Creating sustainable communities workshop
Needless to say this is a very critical time in our history. A paradigm shift in thinking is needed to enable Upper Peninsula communities to become more sustainable and transition to renewable energy, produce more food locally and manage natural resources to lessen the impacts of climate change and increased tourism.
Recently a group of community-minded Yoopers started raising funds to send a team of up to seven persons to attend a three-day course on Feb. 11-13, 2020, at the National Conservation Training Center, called “Balancing Nature and Commerce in Rural Communities and Landscapes”
This course has been presented by The Conservation Fund for over 15 years assisting over 700 communities to become more sustainable. The goal of the group is that attendees will bring the information back to the U.P. and share it, both in their local communities and through additional training.
If, after reading this article, you would like to be a part of the team attending the training, contact David Kronk at firstname.lastname@example.org. If you would like help raise funds to send these Yoopers to this training and please visit the GoFundMe site on the Internet, search for “Train 4 Yoopers About Community Sustainability” (gf.me/u/w7pvrb) and make a donation. Thanks!
The goal of these workshops offered by The Conservation Fund is help communities forge solutions for both conservation and economic development goals. Their workshops focus on the economics, community character, natural resources and partnership building skills necessary for creating sustainable communities.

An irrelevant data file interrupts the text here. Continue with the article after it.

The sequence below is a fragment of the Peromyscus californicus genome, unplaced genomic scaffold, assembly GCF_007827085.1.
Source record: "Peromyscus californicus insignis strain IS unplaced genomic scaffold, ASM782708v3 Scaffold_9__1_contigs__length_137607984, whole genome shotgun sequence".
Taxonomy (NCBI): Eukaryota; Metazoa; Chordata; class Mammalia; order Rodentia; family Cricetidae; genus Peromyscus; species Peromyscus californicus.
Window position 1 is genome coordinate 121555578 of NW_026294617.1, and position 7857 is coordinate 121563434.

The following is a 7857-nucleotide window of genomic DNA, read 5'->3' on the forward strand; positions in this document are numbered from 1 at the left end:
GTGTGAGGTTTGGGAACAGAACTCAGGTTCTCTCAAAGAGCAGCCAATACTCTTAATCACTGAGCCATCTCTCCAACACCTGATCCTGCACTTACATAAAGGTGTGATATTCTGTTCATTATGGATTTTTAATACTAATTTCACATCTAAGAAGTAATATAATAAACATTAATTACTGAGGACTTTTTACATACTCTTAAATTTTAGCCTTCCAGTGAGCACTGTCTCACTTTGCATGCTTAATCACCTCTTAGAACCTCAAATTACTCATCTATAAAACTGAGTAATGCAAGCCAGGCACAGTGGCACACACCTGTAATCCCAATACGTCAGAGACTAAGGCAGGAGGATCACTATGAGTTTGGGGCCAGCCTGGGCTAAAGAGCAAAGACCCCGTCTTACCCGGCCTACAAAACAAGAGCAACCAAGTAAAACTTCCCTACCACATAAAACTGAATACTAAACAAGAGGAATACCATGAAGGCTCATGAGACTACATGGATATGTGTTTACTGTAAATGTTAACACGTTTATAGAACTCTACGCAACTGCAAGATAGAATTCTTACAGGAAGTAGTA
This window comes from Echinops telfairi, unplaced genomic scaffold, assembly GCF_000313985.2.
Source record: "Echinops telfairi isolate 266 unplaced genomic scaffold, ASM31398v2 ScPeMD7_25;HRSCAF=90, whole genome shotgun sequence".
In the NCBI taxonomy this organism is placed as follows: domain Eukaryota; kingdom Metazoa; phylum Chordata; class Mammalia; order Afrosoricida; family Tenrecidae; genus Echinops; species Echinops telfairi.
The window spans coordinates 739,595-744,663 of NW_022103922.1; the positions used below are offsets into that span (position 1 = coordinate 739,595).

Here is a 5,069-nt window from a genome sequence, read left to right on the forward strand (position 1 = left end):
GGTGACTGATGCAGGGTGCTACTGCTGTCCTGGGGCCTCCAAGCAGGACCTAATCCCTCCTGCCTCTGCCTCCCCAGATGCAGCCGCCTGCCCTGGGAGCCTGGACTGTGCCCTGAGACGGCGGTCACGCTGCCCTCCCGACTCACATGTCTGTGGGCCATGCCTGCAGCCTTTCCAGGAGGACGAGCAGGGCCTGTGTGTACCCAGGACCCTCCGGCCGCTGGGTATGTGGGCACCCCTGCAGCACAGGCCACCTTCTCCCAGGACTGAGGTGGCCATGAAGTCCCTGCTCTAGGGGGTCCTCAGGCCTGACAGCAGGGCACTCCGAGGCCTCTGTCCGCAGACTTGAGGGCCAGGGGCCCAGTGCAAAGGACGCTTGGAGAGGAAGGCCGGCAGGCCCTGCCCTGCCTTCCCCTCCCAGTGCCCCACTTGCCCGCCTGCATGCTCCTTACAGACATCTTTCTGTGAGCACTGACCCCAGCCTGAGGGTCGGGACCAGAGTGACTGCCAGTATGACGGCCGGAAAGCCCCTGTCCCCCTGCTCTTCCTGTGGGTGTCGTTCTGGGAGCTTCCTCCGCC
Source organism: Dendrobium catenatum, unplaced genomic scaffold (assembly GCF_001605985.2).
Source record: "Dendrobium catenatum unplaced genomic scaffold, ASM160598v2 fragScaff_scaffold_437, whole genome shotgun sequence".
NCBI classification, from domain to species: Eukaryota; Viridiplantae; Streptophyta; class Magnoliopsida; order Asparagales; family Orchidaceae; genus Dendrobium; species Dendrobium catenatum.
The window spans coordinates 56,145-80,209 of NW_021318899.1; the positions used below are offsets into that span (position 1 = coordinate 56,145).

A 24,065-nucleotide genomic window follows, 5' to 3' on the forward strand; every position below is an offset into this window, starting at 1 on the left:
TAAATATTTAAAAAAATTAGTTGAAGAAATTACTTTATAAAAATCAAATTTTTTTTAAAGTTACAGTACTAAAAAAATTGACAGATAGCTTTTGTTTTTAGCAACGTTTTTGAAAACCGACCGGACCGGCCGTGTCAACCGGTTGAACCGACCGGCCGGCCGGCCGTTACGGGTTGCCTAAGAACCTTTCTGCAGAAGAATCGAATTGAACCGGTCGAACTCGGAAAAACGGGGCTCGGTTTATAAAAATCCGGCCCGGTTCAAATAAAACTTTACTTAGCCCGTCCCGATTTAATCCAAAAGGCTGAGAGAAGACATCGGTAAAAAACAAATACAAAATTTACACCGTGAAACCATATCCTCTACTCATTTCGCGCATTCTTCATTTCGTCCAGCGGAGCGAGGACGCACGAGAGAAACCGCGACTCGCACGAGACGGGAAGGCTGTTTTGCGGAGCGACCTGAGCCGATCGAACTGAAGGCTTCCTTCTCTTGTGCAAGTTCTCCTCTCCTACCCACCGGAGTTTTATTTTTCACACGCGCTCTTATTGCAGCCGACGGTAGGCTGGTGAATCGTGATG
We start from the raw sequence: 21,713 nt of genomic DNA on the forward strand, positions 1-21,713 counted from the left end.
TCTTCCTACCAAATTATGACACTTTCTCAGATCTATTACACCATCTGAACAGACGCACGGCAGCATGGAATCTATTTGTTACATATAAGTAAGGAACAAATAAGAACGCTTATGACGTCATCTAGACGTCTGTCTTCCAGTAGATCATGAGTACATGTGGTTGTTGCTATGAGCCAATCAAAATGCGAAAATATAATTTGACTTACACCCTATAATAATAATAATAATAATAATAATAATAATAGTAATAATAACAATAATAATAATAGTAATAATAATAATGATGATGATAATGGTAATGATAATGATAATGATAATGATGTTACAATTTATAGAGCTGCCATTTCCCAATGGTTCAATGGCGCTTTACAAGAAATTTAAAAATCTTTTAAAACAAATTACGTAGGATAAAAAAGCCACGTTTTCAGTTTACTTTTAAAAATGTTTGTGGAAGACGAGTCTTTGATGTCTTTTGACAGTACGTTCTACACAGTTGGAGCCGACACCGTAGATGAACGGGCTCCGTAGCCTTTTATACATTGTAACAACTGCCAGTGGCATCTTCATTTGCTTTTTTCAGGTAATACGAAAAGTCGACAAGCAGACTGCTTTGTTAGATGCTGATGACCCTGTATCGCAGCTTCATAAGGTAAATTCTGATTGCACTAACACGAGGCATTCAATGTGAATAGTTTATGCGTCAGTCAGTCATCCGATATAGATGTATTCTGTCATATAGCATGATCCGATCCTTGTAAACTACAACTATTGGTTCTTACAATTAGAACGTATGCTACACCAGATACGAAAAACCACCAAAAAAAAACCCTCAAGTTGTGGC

Their focus is on strengthening rural communities: places defined by landscapes and natural resources-farming, forestry, ranching, renewable energy, rural manufacturing, recreational destinations, and the gateway communities to our great American parks, forests, and other public and private resource lands. The Balancing Nature and Commerce Program works with communities to capitalize sustainably on local assets, helping them safeguard their unique sense of place, create and retain jobs, and attract entrepreneurs, while commanding the attention of new funders, resources, and partners. In rural communities across the country, The Conservation Fund’s Conservation Leadership Network’s field of experts start by asking the questions to help communities frame solutions that are right for them, then create the infrastructure to implement their vision. Each community is unique, so they tailor their services to complement local qualities and needs, thus ensuring that the community is “thriving, not just surviving.”